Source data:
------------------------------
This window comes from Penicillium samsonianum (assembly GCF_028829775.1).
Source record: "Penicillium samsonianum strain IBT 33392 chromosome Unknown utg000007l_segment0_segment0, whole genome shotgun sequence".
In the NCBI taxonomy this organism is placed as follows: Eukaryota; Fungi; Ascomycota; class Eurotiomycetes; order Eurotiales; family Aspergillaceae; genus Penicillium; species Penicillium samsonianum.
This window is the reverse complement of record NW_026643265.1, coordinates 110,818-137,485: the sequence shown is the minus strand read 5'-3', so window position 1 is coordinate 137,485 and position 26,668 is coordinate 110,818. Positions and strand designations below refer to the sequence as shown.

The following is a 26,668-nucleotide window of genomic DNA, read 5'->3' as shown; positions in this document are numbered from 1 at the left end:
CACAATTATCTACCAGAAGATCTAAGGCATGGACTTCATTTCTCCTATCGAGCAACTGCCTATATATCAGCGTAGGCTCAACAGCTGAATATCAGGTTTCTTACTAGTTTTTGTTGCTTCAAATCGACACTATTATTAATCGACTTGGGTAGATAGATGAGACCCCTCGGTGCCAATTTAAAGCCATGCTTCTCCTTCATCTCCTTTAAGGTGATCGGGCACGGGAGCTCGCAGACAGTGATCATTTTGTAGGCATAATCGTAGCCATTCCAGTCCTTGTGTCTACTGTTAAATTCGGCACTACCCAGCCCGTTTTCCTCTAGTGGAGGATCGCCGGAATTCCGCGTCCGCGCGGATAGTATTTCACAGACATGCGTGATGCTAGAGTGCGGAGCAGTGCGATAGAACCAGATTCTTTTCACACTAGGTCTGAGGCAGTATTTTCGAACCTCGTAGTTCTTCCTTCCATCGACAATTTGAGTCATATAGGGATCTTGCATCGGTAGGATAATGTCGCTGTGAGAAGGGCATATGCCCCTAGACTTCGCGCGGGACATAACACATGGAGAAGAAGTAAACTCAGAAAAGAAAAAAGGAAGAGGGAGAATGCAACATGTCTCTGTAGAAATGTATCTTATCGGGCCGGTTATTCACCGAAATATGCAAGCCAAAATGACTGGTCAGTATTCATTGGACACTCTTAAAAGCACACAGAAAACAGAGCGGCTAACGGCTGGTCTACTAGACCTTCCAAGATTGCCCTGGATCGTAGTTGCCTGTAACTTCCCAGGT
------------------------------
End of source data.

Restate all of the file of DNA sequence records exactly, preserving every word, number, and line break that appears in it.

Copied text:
This window comes from Penicillium samsonianum (assembly GCF_028829775.1).
Source record: "Penicillium samsonianum strain IBT 33392 chromosome Unknown utg000007l_segment0_segment0, whole genome shotgun sequence".
In the NCBI taxonomy this organism is placed as follows: Eukaryota; Fungi; Ascomycota; class Eurotiomycetes; order Eurotiales; family Aspergillaceae; genus Penicillium; species Penicillium samsonianum.
This window is the reverse complement of record NW_026643265.1, coordinates 110,818-137,485: the sequence shown is the minus strand read 5'-3', so window position 1 is coordinate 137,485 and position 26,668 is coordinate 110,818. Positions and strand designations below refer to the sequence as shown.

The following is a 26,668-nucleotide window of genomic DNA, read 5'->3' as shown; positions in this document are numbered from 1 at the left end:
CACAATTATCTACCAGAAGATCTAAGGCATGGACTTCATTTCTCCTATCGAGCAACTGCCTATATATCAGCGTAGGCTCAACAGCTGAATATCAGGTTTCTTACTAGTTTTTGTTGCTTCAAATCGACACTATTATTAATCGACTTGGGTAGATAGATGAGACCCCTCGGTGCCAATTTAAAGCCATGCTTCTCCTTCATCTCCTTTAAGGTGATCGGGCACGGGAGCTCGCAGACAGTGATCATTTTGTAGGCATAATCGTAGCCATTCCAGTCCTTGTGTCTACTGTTAAATTCGGCACTACCCAGCCCGTTTTCCTCTAGTGGAGGATCGCCGGAATTCCGCGTCCGCGCGGATAGTATTTCACAGACATGCGTGATGCTAGAGTGCGGAGCAGTGCGATAGAACCAGATTCTTTTCACACTAGGTCTGAGGCAGTATTTTCGAACCTCGTAGTTCTTCCTTCCATCGACAATTTGAGTCATATAGGGATCTTGCATCGGTAGGATAATGTCGCTGTGAGAAGGGCATATGCCCCTAGACTTCGCGCGGGACATAACACATGGAGAAGAAGTAAACTCAGAAAAGAAAAAAGGAAGAGGGAGAATGCAACATGTCTCTGTAGAAATGTATCTTATCGGGCCGGTTATTCACCGAAATATGCAAGCCAAAATGACTGGTCAGTATTCATTGGACACTCTTAAAAGCACACAGAAAACAGAGCGGCTAACGGCTGGTCTACTAGACCTTCCAAGATTGCCCTGGATCGTAGTTGCCTGTAACTTCCCAGGT